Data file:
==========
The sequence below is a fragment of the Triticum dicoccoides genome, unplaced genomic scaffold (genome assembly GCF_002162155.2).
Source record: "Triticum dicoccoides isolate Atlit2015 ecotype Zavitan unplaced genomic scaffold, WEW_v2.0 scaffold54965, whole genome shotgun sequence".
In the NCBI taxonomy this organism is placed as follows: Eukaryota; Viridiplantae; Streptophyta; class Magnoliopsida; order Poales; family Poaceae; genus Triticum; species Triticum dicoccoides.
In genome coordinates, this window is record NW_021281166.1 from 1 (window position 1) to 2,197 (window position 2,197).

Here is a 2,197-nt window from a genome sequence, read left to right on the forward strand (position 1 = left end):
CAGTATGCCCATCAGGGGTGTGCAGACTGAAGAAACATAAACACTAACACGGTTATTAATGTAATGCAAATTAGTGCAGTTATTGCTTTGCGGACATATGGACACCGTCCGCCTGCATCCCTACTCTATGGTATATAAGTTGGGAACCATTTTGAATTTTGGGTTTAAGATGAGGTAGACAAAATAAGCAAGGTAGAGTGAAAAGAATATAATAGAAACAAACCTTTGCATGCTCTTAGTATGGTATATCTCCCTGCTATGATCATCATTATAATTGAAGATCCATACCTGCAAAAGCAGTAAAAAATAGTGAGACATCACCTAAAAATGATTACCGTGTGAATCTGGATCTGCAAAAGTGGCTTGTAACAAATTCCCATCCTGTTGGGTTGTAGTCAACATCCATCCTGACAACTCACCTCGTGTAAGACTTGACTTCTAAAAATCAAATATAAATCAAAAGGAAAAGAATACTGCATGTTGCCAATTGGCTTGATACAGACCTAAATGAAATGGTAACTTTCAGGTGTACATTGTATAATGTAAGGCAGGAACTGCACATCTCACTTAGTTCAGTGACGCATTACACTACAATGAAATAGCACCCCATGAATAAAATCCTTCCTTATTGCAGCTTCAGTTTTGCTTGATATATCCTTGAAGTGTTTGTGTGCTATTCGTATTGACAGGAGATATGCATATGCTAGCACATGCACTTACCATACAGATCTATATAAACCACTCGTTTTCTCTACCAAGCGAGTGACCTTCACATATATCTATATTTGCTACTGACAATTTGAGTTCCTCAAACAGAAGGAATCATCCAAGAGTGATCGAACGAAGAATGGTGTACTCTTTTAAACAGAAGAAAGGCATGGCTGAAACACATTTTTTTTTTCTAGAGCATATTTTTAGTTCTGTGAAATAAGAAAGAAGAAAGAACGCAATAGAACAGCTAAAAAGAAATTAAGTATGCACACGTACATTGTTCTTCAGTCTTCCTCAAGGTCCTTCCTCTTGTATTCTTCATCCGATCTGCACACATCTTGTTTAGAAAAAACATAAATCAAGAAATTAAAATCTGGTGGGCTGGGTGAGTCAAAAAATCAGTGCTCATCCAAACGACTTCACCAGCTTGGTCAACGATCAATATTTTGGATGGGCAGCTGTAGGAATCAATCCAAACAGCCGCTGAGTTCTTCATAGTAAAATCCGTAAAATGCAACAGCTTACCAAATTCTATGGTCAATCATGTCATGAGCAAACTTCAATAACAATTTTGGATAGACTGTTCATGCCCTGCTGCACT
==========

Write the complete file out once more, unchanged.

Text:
The sequence below is a fragment of the Triticum dicoccoides genome, unplaced genomic scaffold (genome assembly GCF_002162155.2).
Source record: "Triticum dicoccoides isolate Atlit2015 ecotype Zavitan unplaced genomic scaffold, WEW_v2.0 scaffold54965, whole genome shotgun sequence".
In the NCBI taxonomy this organism is placed as follows: Eukaryota; Viridiplantae; Streptophyta; class Magnoliopsida; order Poales; family Poaceae; genus Triticum; species Triticum dicoccoides.
In genome coordinates, this window is record NW_021281166.1 from 1 (window position 1) to 2,197 (window position 2,197).

Here is a 2,197-nt window from a genome sequence, read left to right on the forward strand (position 1 = left end):
CAGTATGCCCATCAGGGGTGTGCAGACTGAAGAAACATAAACACTAACACGGTTATTAATGTAATGCAAATTAGTGCAGTTATTGCTTTGCGGACATATGGACACCGTCCGCCTGCATCCCTACTCTATGGTATATAAGTTGGGAACCATTTTGAATTTTGGGTTTAAGATGAGGTAGACAAAATAAGCAAGGTAGAGTGAAAAGAATATAATAGAAACAAACCTTTGCATGCTCTTAGTATGGTATATCTCCCTGCTATGATCATCATTATAATTGAAGATCCATACCTGCAAAAGCAGTAAAAAATAGTGAGACATCACCTAAAAATGATTACCGTGTGAATCTGGATCTGCAAAAGTGGCTTGTAACAAATTCCCATCCTGTTGGGTTGTAGTCAACATCCATCCTGACAACTCACCTCGTGTAAGACTTGACTTCTAAAAATCAAATATAAATCAAAAGGAAAAGAATACTGCATGTTGCCAATTGGCTTGATACAGACCTAAATGAAATGGTAACTTTCAGGTGTACATTGTATAATGTAAGGCAGGAACTGCACATCTCACTTAGTTCAGTGACGCATTACACTACAATGAAATAGCACCCCATGAATAAAATCCTTCCTTATTGCAGCTTCAGTTTTGCTTGATATATCCTTGAAGTGTTTGTGTGCTATTCGTATTGACAGGAGATATGCATATGCTAGCACATGCACTTACCATACAGATCTATATAAACCACTCGTTTTCTCTACCAAGCGAGTGACCTTCACATATATCTATATTTGCTACTGACAATTTGAGTTCCTCAAACAGAAGGAATCATCCAAGAGTGATCGAACGAAGAATGGTGTACTCTTTTAAACAGAAGAAAGGCATGGCTGAAACACATTTTTTTTTTCTAGAGCATATTTTTAGTTCTGTGAAATAAGAAAGAAGAAAGAACGCAATAGAACAGCTAAAAAGAAATTAAGTATGCACACGTACATTGTTCTTCAGTCTTCCTCAAGGTCCTTCCTCTTGTATTCTTCATCCGATCTGCACACATCTTGTTTAGAAAAAACATAAATCAAGAAATTAAAATCTGGTGGGCTGGGTGAGTCAAAAAATCAGTGCTCATCCAAACGACTTCACCAGCTTGGTCAACGATCAATATTTTGGATGGGCAGCTGTAGGAATCAATCCAAACAGCCGCTGAGTTCTTCATAGTAAAATCCGTAAAATGCAACAGCTTACCAAATTCTATGGTCAATCATGTCATGAGCAAACTTCAATAACAATTTTGGATAGACTGTTCATGCCCTGCTGCACT